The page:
To learn how to write out rate laws, let's refresh ourselves on what exactly a rate law is. Given a reaction A --> B, the rate law for this reaction is R = k[A]^n, where R is the reaction rate, k is the rate constant, and n is the order of the reaction in A. The rate law shows us that rate is directly proportional to the concentration of the reactants, or in this case just reactant.
Rate laws are simply what they look like: mathematical expressions to find the rate of a reaction. However, given any reaction, is there a way to find exactly what the rate law is? Let's find out!
Unfortunately, the only true way that rate laws can be found are through an experiment. It's a common mistake of chemistry students to look at the stoichiometric coefficients of the reactants and use those as reaction orders, but you CANNOT DO THAT! The reaction 2A --> B is not necessarily second order, it could be, but we won't know until we run an experiment. The experiment run to find a rate law is quite simple. All it involves is running multiple trials of a reaction with different concentrations of each reactant, typically doubling one and then seeing how the rate reacts to this change in concentration. One important stipulation is that these reactions MUST and I mean MUST be run at the same temperature. If the temperature fluctuates, the rate can change dramatically, giving incorrect results. This is because k, the rate constant, is temperature dependent. Once you find the orders of a reaction, you can plug in values from an experiment to find k.
You might be wondering, how does doubling the concentration change the rate? Well, let's take a look at a general example. Let's say at 1M, the rate of a reaction is 1 mol/Ls and at 2M, the same reaction at the same temperature is 4 mol/Ls. This means that by doubling the concentration, the rate quadrupled. This is a quadratic effect. Essentially, if R = k[A]^n and doubling [A] leads to a quadrupling in rate, n must be two. We can see this through some simple algebra:
1 = k[A]^n and 4 = k(2[A])^n ==> 4 = k(4[A]^2) ==> 1 = k[A]^2
As a general rule of thumb: if doubling  leads to rate doubling, it's first order, quadrupling rate means second order, octupling rate means 3rd order, etc., though it's rare to see more than 2nd order reactions.
Find the rate law for the reaction 2NO + 2H2 --> N2 + 2H2O given the reaction data below at 1280C.
Between experiments 1 and 2, [NO] doubles and [H2] remains constant, so we can use these to find the order of the reaction in NO. When [NO] is doubled, rate increases by a factor of 5.0/1.25 = 4 (we can cancel out the 10^-5 here). Therefore, the reaction is second order in NO.
Similarly, between experiments 2 and 3, [NO] remains constant and [H2] doubles. Therefore, we can do the same as before: [H2] doubles, and rate increases by a factor of 1 * 10^-4/5 * 10^-5 = 2. Thus, the reaction is first order in H2.
We now know the rate law is in the form R = k[NO]^2[H2]. Now, by plugging in values you can find k and write out the full rate law. Give it a try! The first two steps really are the hard parts.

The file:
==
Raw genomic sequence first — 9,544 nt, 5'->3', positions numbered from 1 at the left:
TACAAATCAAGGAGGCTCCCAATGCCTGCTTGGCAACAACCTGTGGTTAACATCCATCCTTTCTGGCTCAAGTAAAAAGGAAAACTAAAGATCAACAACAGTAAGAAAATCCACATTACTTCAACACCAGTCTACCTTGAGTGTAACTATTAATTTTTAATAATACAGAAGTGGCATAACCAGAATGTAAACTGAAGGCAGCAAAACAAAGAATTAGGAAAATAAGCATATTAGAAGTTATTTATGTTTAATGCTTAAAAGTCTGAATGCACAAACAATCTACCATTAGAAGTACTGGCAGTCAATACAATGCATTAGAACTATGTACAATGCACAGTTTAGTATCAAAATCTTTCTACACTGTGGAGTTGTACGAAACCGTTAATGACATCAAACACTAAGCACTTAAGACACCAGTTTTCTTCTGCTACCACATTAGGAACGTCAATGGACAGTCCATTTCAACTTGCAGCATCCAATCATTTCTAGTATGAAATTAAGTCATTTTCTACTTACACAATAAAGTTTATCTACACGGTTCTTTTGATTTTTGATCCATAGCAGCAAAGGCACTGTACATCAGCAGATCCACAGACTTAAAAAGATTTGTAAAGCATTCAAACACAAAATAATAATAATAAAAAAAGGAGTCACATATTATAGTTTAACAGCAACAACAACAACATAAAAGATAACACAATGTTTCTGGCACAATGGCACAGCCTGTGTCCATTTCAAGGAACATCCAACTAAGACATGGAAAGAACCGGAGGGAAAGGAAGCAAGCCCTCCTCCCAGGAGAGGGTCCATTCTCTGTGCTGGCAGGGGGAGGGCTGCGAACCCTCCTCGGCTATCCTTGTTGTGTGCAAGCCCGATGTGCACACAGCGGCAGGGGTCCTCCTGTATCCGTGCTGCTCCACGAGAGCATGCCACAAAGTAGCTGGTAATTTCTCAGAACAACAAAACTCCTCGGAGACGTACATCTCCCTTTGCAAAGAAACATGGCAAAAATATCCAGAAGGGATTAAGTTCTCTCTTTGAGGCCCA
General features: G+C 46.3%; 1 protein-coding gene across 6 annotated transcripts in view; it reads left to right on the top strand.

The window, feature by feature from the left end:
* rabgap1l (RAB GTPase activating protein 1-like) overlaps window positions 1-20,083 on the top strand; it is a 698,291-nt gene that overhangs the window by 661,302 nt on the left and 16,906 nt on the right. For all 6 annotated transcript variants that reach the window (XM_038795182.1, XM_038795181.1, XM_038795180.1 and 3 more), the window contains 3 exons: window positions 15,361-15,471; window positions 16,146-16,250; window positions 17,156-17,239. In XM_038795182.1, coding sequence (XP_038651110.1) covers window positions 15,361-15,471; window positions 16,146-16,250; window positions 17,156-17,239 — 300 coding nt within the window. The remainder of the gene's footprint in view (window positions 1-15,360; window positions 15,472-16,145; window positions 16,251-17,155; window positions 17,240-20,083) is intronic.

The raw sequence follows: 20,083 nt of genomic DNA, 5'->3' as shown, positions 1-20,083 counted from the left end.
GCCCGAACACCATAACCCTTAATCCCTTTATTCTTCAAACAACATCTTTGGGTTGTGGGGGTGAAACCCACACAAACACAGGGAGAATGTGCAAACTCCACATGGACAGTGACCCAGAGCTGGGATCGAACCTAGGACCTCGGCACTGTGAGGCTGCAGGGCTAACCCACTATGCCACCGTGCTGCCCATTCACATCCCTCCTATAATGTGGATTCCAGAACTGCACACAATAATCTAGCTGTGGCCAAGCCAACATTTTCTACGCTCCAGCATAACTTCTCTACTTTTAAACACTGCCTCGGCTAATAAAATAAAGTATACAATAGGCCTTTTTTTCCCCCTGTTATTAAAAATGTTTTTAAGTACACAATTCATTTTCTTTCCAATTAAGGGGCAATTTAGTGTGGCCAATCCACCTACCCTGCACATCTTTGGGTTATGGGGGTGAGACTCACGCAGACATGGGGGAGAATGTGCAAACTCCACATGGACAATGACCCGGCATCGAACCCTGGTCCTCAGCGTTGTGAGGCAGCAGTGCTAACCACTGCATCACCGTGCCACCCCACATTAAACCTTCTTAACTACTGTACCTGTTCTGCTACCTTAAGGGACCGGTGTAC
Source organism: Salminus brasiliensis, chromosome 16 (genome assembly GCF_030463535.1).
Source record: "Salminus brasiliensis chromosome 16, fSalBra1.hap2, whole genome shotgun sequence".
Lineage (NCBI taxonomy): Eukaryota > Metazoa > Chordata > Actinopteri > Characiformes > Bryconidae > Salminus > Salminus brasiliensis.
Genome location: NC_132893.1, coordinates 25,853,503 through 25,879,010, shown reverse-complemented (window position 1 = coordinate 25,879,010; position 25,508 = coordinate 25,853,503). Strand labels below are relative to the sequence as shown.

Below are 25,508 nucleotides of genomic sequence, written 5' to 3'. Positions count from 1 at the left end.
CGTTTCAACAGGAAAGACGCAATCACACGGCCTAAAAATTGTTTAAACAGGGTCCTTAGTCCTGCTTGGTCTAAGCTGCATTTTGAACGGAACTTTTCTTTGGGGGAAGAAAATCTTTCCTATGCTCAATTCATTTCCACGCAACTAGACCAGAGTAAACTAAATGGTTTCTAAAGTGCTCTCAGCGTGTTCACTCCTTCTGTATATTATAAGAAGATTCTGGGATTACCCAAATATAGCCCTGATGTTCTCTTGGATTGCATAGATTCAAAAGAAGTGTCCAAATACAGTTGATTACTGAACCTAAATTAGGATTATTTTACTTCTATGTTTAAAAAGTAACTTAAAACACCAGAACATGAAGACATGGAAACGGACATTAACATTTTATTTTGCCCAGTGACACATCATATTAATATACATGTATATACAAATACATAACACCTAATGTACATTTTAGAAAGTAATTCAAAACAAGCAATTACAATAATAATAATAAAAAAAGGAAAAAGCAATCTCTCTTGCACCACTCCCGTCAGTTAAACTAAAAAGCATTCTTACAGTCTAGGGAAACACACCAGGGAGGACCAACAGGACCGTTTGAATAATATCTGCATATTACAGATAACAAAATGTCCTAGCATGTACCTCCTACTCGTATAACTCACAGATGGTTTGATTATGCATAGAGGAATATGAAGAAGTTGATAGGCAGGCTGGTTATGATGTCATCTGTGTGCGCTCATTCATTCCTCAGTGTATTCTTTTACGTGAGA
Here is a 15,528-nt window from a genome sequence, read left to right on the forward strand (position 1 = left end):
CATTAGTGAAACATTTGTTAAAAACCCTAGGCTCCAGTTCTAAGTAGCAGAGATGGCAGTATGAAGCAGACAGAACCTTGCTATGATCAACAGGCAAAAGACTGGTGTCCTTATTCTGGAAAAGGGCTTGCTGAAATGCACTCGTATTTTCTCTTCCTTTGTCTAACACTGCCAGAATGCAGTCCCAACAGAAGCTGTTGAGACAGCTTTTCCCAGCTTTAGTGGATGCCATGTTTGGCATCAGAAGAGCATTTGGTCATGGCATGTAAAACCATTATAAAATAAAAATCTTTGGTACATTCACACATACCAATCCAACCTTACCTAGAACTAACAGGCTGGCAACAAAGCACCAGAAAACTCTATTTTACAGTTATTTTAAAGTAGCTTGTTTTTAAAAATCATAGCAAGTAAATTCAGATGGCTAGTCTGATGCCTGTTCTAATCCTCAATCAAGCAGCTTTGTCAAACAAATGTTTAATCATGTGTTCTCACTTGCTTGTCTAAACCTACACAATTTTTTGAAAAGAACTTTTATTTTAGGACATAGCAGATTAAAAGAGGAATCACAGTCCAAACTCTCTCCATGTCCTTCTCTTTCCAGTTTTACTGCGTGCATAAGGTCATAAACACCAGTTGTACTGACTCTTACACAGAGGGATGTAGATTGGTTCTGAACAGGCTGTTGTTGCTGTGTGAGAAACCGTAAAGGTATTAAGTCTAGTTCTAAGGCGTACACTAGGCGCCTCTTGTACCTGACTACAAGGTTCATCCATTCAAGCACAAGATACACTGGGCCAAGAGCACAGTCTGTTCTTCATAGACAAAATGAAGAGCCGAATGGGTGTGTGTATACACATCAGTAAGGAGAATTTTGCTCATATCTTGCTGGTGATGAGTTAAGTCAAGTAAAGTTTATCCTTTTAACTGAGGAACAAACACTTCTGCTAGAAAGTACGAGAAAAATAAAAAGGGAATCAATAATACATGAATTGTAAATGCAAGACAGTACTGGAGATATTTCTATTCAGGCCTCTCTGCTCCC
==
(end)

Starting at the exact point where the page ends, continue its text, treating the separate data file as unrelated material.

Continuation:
✍️ Free Response Questions
AP Chemistry Free Response Questions
⚛️ Unit 1: Atomic Structure and Properties
1.1Moles and Molar Mass
1.2Mass Spectroscopy of Elements
1.3Elemental Composition of Pure Substances
1.4Composition of Mixtures
1.5Atomic Structure and Electron Configurations
1.6Photoelectron Spectroscopy & Graph Interp.
🤓 Unit 2: Molecular and Ionic Compound Structures and Properties
2.0Unit 2 Overview: Molecular and Ionic Bonding
2.1Types of Chemical Bonds
2.2Intramolecular Force and Potential Energy
2.3Ionic Bonding and Ionic Solids
2.4Metallic Bonding and Alloys
2.5Lewis Dot Diagrams
2.6Resonance and Formal Charge
🌀 Unit 3: Intermolecular Forces and Properties
3.0Unit 3 Overview: Intermolecular Forces and Properties
3.2Properties of Solids
3.3Solids, Liquids, and Gases
3.4The Ideal Gas Law
3.5The Kinetic Molecular Theory of Gases
3.6Deviations from the Ideal Gas Law
3.7Mixtures and Solutions
3.8Representations of Solutions
3.9Separation of Solids/Mixtures
3.10Solubility and Solubility Rules
3.11Spectroscopy and the Electromagnetic Spectrum
3.12Quantum Mechanics and the Photoelectric Effect
🧪 Unit 4: Chemical Reactions
4.0Unit 4 Overview: Chemical Reactions
4.1Recognizing Chemical Reactions
4.2Net Ionic Equations
4.4Physical vs. Chemical Changes
4.5Stoichiometry & Calculations
4.6Titrations - Intro and Calculations
4.8Intro to Acid-Base Neutralization Reactions
👟 Unit 5: Kinetics
5.0Unit 5 Overview: Kinetics
5.1Defining Rate of Reaction
5.2Introduction to Rate Laws
5.3Rate and Concentration Change
5.4Writing Rate Laws
5.5Collision Model of Kinetics
5.6Reaction Energy and Graphs w/ Energy
5.7Reaction Mechanisms and Elementary Steps
5.8Writing Rate Laws Using Mechanisms
🔥 Unit 6: Thermodynamics
6.0 Unit 6 Overview: Thermochemistry and Reaction Thermodynamics
6.1Endothermic Processes vs. Exothermic Processes
6.2Energy Diagrams of Reactions
6.3Kinetic Energy, Heat Transfer, and Thermal Equilibrium
6.4Heat Capacity and Coffee-Cup Calorimetry
6.5Phase Changes and Energy
6.6Introduction to Enthalpy of Reaction
6.7Bond Enthalpy and Bond Dissociation Energy
6.8Enthalpies of Formation
⚖️ Unit 7: Equilibrium
🍊 Unit 8: Acids and Bases
8.0Unit 8 Overview: Acids and Bases
8.1Introduction to Acids and Bases
Unit 9: Applications of Thermodynamics
🤺 AP Chemistry Essentials
🧐 Multiple Choice Questions
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